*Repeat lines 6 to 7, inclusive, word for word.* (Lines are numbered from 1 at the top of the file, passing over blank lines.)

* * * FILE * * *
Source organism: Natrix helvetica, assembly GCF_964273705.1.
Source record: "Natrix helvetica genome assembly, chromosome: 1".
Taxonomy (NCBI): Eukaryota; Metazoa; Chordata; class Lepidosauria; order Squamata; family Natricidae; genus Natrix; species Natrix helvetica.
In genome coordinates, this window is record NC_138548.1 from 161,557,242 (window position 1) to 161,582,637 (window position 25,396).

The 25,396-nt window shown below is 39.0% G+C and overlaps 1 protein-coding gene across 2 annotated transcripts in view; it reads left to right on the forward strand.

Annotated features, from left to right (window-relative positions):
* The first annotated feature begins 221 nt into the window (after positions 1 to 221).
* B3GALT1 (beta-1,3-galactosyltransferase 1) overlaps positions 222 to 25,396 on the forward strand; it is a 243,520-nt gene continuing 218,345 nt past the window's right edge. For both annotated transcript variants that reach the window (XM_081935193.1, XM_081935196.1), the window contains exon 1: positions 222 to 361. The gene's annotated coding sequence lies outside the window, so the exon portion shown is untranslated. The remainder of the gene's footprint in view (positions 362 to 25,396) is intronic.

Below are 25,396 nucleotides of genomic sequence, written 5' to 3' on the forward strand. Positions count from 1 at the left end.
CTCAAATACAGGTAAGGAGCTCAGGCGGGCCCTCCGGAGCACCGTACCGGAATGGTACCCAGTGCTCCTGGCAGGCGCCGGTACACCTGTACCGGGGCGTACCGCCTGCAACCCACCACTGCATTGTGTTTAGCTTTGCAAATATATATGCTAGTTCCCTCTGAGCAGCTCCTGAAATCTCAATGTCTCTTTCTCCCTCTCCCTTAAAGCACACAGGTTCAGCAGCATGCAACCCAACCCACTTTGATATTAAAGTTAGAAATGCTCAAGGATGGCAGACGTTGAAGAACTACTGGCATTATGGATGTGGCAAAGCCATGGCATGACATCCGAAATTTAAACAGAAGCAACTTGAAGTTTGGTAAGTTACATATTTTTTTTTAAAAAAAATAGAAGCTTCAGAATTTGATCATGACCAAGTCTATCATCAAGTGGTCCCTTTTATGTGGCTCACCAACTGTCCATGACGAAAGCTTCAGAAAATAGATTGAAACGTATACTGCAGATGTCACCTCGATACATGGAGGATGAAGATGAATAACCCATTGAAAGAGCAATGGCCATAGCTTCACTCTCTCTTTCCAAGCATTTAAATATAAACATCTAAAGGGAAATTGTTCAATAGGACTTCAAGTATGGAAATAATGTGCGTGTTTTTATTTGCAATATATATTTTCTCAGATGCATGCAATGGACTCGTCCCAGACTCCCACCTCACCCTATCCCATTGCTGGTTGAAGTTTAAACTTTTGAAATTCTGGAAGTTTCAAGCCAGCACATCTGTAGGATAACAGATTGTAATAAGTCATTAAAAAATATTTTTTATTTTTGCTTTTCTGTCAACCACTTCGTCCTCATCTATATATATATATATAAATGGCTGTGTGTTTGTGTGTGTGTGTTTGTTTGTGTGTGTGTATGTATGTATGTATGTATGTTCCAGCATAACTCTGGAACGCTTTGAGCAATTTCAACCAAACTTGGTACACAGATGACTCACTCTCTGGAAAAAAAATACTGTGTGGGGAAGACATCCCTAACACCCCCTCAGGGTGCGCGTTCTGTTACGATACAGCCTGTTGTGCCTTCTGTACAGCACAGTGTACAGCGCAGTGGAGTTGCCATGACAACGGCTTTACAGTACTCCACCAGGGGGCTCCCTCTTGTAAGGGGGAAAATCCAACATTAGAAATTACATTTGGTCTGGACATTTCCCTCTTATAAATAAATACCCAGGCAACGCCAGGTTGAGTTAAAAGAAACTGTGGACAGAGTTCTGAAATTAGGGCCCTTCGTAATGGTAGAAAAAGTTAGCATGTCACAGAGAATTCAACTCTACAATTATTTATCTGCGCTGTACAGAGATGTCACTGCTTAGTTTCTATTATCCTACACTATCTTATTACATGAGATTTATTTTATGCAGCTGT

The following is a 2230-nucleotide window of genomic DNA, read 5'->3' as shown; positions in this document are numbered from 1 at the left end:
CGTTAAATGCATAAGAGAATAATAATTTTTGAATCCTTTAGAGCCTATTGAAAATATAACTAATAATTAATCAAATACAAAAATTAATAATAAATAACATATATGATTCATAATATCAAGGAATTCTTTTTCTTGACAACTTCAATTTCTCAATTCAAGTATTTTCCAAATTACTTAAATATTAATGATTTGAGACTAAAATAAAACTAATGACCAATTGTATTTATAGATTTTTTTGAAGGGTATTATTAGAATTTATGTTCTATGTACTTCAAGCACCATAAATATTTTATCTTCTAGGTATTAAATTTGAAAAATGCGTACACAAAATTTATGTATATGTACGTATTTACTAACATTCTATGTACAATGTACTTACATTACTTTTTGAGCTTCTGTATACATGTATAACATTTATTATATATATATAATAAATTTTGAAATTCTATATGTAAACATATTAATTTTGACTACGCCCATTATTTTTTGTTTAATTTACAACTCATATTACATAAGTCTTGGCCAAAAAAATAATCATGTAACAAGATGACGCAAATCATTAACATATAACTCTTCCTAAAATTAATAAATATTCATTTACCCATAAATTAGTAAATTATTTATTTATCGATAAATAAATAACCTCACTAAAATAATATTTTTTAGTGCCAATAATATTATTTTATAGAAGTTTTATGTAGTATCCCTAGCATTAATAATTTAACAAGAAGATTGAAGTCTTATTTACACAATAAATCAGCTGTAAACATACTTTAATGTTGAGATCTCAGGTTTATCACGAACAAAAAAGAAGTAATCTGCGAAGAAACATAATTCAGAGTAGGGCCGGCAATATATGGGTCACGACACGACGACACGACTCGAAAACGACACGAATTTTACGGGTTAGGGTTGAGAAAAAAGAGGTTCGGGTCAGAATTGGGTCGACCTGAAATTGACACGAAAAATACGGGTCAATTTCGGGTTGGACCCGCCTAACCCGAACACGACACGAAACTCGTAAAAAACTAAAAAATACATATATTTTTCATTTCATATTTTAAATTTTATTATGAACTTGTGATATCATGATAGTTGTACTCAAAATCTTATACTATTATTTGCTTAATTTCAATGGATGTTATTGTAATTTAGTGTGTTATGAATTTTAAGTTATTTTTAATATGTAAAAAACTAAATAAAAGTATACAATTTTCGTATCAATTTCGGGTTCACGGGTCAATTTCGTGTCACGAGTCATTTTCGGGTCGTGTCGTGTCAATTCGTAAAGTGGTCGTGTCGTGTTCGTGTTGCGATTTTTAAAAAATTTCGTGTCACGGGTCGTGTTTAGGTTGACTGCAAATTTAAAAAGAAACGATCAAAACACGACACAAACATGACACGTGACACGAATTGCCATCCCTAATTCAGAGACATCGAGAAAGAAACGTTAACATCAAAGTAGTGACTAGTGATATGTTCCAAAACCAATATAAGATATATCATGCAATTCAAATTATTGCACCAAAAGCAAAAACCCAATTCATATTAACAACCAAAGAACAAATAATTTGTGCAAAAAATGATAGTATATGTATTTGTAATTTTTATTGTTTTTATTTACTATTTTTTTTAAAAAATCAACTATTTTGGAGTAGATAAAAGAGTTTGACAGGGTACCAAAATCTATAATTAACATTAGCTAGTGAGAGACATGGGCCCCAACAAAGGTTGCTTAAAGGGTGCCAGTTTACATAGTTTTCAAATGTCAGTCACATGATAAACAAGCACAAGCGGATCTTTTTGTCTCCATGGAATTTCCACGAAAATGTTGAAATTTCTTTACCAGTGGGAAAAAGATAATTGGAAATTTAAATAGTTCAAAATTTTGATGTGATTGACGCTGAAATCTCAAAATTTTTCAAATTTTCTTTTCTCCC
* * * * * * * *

Annotated features, from left to right (window-relative positions):
* The first annotated feature begins 221 nt into the window (after positions 1 to 221).